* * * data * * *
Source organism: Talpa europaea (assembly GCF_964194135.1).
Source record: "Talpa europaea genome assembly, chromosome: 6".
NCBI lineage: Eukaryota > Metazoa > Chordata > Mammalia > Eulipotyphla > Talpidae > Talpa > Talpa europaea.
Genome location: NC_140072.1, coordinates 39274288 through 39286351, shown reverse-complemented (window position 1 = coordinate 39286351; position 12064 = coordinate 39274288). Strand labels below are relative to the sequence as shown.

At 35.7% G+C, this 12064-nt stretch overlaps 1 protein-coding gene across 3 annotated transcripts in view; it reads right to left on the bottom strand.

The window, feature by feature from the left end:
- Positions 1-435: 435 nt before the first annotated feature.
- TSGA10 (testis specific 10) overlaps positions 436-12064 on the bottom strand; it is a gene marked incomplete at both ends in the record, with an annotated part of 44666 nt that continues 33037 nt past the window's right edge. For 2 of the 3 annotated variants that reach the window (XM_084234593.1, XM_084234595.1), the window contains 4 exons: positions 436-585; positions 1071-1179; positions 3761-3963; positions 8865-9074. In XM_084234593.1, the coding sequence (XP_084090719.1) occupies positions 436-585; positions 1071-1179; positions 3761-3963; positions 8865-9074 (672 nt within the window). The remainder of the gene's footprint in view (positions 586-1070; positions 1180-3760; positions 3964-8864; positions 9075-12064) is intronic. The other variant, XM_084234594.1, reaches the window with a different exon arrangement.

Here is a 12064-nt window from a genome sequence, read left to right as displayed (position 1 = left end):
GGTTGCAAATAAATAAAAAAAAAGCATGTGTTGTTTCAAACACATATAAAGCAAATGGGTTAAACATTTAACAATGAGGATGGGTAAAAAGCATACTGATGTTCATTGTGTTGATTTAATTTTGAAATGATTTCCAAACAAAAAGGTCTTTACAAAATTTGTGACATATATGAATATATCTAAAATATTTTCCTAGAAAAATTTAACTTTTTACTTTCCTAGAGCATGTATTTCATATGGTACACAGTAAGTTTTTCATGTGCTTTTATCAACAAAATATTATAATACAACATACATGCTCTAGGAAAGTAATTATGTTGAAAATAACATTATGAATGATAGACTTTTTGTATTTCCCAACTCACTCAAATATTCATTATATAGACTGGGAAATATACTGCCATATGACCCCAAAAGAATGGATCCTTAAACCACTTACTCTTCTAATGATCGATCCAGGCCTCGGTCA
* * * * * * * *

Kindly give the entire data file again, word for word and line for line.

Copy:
Source organism: Talpa europaea (assembly GCF_964194135.1).
Source record: "Talpa europaea genome assembly, chromosome: 6".
NCBI lineage: Eukaryota > Metazoa > Chordata > Mammalia > Eulipotyphla > Talpidae > Talpa > Talpa europaea.
Genome location: NC_140072.1, coordinates 39274288 through 39286351, shown reverse-complemented (window position 1 = coordinate 39286351; position 12064 = coordinate 39274288). Strand labels below are relative to the sequence as shown.

At 35.7% G+C, this 12064-nt stretch overlaps 1 protein-coding gene across 3 annotated transcripts in view; it reads right to left on the bottom strand.

The window, feature by feature from the left end:
- Positions 1-435: 435 nt before the first annotated feature.
- TSGA10 (testis specific 10) overlaps positions 436-12064 on the bottom strand; it is a gene marked incomplete at both ends in the record, with an annotated part of 44666 nt that continues 33037 nt past the window's right edge. For 2 of the 3 annotated variants that reach the window (XM_084234593.1, XM_084234595.1), the window contains 4 exons: positions 436-585; positions 1071-1179; positions 3761-3963; positions 8865-9074. In XM_084234593.1, the coding sequence (XP_084090719.1) occupies positions 436-585; positions 1071-1179; positions 3761-3963; positions 8865-9074 (672 nt within the window). The remainder of the gene's footprint in view (positions 586-1070; positions 1180-3760; positions 3964-8864; positions 9075-12064) is intronic. The other variant, XM_084234594.1, reaches the window with a different exon arrangement.

Here is a 12064-nt window from a genome sequence, read left to right as displayed (position 1 = left end):
GGTTGCAAATAAATAAAAAAAAAGCATGTGTTGTTTCAAACACATATAAAGCAAATGGGTTAAACATTTAACAATGAGGATGGGTAAAAAGCATACTGATGTTCATTGTGTTGATTTAATTTTGAAATGATTTCCAAACAAAAAGGTCTTTACAAAATTTGTGACATATATGAATATATCTAAAATATTTTCCTAGAAAAATTTAACTTTTTACTTTCCTAGAGCATGTATTTCATATGGTACACAGTAAGTTTTTCATGTGCTTTTATCAACAAAATATTATAATACAACATACATGCTCTAGGAAAGTAATTATGTTGAAAATAACATTATGAATGATAGACTTTTTGTATTTCCCAACTCACTCAAATATTCATTATATAGACTGGGAAATATACTGCCATATGACCCCAAAAGAATGGATCCTTAAACCACTTACTCTTCTAATGATCGATCCAGGCCTCGGTCA